Throughout the 80s and 90s Great Keppel Island was famous for being “a great place to get wrecked”. This rather full-on marketing slogan was designed to lure young singles 15 kilometres off the coast of Rockhampton to a tiny island on the Great Barrier Reef. And Great Keppel Island is still the closest Australia’s ever come to having its very own Ibiza—or, perhaps more accurately, its very own “Shagaluf”.
John Gollings was the photographer who took the following photos used in the “Get Wrecked” campaign, and he’s partly responsible for the island’s debaucherous reputation. Until 1981, Great Keppel was what he describes as a “middle-class family resort”: a healthy, wholesome beach retreat where couples could take their children for good, clean fun. But the Island was struggling to turn a profit, and when they opened a roundtable discussion for ideas on how to rebrand effectively, one advertising agency came up with a compelling proposition: get rid of the kids and families, and turn the Island into a singles-only resort.
“Get wrecked on Great Keppel” was the tagline—and John, then in his late 20s, was charged with capturing that philosophy on film.
“We decided to really push the raunchiness,” he tells me over the phone. “We deliberately played up the drinking and the girlfriends and the slightly touchy-feely stuff, and then as time went on we introduced nudity.”
John’s photos quickly reached an inquisitive demographic via the sealed sections of magazines like CLEO. Topless women frolic in the surf; topless men lounge on the sand; topless men and women press their bodies together in various suggestive positions.
“We were specifically aiming for images of getting wrecked, in a fun way,” he says. “A bit flirtatious: we invented activities that allowed for lots of touching and interaction.”
The most popular of those activities was a move known as the Keppel Sandwich, where a pile of men and women would stack their naked bodies on top of one another. Recreating the Sandwich was a must for any visitors to the Island: like posing in front of the leaning tower of Pisa. With John’s photos as the archetype, Great Keppel fast became a case of life imitating semi-pornographic art.
“When the kids went up there they copied what was in the brochure: they did what they were told,” he explains. “Have a drink, have a bit of a flirt, dance away the night."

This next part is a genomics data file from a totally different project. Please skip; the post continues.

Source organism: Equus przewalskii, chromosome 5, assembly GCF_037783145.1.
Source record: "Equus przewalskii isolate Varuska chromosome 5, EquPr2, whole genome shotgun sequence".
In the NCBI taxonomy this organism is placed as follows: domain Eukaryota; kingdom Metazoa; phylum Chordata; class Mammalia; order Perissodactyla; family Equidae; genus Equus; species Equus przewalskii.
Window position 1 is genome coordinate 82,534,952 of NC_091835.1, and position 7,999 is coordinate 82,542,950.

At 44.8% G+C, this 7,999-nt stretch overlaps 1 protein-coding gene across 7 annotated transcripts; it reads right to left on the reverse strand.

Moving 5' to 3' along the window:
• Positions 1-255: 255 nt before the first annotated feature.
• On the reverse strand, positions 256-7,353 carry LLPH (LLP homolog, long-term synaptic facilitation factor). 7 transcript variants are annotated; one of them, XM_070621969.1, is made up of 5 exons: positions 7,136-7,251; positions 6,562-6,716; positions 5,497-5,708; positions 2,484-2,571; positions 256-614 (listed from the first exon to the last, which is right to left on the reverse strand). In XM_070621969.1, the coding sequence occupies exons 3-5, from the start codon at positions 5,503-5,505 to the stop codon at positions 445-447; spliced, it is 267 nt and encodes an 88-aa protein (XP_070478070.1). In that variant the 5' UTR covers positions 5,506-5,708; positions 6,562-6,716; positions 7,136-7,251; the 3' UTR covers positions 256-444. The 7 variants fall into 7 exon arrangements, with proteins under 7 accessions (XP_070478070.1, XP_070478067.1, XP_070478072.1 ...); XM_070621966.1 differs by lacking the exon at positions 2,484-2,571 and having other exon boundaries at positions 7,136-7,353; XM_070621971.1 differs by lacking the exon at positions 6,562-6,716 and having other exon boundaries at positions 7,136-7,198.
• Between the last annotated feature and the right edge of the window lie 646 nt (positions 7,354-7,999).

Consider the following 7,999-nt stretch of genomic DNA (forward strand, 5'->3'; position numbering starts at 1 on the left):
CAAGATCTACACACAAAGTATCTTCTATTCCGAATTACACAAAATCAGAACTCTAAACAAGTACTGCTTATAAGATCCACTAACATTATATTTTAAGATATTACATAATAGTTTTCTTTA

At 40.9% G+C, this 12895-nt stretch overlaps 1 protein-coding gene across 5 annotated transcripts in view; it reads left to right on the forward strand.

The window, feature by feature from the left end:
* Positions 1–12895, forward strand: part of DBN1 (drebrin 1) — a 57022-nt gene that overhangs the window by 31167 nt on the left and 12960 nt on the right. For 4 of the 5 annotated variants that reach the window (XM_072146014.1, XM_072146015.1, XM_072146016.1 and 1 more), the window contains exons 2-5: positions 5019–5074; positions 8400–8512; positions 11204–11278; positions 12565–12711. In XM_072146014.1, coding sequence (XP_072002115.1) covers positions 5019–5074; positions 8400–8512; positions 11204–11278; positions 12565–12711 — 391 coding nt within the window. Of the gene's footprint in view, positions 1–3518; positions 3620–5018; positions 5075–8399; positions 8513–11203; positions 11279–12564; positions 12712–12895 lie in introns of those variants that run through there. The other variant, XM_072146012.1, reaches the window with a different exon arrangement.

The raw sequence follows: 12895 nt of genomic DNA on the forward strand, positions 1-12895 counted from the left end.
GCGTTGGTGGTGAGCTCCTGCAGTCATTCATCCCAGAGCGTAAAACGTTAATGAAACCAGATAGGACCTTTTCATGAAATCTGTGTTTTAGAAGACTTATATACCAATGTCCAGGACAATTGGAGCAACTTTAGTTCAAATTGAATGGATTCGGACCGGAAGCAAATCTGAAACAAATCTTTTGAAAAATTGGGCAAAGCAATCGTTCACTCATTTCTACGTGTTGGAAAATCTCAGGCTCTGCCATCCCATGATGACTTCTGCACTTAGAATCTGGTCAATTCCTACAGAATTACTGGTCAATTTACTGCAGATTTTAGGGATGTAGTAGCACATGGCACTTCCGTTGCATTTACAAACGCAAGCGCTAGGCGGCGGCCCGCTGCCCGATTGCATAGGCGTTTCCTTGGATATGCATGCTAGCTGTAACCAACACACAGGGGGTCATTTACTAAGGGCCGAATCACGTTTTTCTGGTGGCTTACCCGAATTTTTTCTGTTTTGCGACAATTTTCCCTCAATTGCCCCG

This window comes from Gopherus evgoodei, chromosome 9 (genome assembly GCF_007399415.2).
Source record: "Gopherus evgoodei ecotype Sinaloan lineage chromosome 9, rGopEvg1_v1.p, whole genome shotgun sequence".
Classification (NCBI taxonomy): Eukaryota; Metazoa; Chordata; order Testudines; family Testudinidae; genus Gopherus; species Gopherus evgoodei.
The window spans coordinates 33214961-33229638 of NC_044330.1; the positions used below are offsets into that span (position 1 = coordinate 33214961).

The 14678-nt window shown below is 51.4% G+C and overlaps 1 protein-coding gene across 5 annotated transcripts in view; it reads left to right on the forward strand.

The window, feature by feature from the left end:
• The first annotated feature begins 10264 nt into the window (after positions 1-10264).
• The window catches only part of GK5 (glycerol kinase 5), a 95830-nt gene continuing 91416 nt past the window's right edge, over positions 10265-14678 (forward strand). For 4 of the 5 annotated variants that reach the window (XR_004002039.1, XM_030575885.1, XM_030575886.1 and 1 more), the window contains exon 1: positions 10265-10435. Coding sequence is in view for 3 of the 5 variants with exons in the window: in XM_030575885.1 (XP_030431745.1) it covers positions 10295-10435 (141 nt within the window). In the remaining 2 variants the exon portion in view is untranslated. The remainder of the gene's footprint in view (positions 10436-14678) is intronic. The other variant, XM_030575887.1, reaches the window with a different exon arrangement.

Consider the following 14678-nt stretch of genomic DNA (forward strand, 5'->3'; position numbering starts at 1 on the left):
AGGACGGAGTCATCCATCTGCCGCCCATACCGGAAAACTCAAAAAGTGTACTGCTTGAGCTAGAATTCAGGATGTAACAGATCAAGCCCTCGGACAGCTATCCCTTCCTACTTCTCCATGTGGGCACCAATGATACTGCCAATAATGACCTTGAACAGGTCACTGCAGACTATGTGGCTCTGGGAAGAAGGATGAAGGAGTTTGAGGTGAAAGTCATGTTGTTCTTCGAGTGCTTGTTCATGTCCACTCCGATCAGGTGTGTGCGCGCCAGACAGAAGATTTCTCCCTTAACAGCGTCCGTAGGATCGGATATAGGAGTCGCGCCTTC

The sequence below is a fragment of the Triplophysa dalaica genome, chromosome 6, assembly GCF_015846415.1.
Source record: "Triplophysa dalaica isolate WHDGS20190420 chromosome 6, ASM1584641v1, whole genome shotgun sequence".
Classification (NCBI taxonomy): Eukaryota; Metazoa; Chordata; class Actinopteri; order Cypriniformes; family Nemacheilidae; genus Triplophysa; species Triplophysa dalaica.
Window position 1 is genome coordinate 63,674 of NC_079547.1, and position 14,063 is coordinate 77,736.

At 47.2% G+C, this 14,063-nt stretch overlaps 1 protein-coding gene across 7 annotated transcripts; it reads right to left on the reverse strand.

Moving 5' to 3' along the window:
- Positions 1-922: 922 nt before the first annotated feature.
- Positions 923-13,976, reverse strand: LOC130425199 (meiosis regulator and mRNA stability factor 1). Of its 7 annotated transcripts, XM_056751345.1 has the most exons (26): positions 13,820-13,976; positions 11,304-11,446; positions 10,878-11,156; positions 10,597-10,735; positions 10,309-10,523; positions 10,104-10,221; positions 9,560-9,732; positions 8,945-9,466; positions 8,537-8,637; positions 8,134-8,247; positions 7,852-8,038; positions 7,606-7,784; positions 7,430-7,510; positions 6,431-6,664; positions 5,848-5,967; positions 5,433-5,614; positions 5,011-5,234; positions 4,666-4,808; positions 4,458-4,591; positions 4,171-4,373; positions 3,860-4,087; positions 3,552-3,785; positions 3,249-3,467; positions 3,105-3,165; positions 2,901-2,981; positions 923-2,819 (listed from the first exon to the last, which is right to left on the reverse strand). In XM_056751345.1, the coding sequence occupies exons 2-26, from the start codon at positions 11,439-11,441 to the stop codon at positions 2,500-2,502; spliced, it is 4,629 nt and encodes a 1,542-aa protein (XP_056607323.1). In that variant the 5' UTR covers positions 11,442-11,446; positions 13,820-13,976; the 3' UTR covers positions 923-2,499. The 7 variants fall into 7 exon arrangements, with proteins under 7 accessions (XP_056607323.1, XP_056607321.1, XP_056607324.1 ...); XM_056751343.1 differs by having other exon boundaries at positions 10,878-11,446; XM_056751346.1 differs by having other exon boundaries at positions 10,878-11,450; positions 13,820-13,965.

Article continued below but check out our doco on the actual Ibeza:
When asked to sum up Great Keppel during this wild, hedonistic heyday, John uses the word “escapist”.
“It was specifically for singles, and they specifically went up there to drink and dance,” he says. “If you got too drunk you just fell asleep in the sand, so it was really was the perfect place to get wrecked. Very much a party island.”
He also tells me about the famous gardener of Great Keppel Island: an “incredibly handsome”, perpetually shirtless young man whose “self-appointed task was to make sure every girl found love”.
John continued to shoot Great Keppel over the course of six years, capturing the drinking, dancing and general depravity of the Island in all its heedly glory. Overall, the campaign was a raging success, producing some “strong, memorable, graphic images which have stood the test of time.”
But the resort, and Keppel Island as a destination, have not stood the test of time.
Today the resort is a dilapidated ruin, bought in 2006 by a Sydney-based real estate company Tower Holdings, who have spent the last 12 years struggling to resurrect it into of a five-star luxury complex. Red tape has made that hard, and according to John Great Keppel has “lost its mojo.”
More recently, it was announced that a cryptocurrency consortium could be taking over the entire island in a world-first property deal. But the days of getting wrecked and engaging in consensual Keppel sandwiches are likely gone for good.
“I don’t know anywhere in Australia since that has done it. You’d have to go to Fiji or Thailand now to get that same sense of letting your hair down,” says John, wistfully. “There’ll be nothing like it ever again.”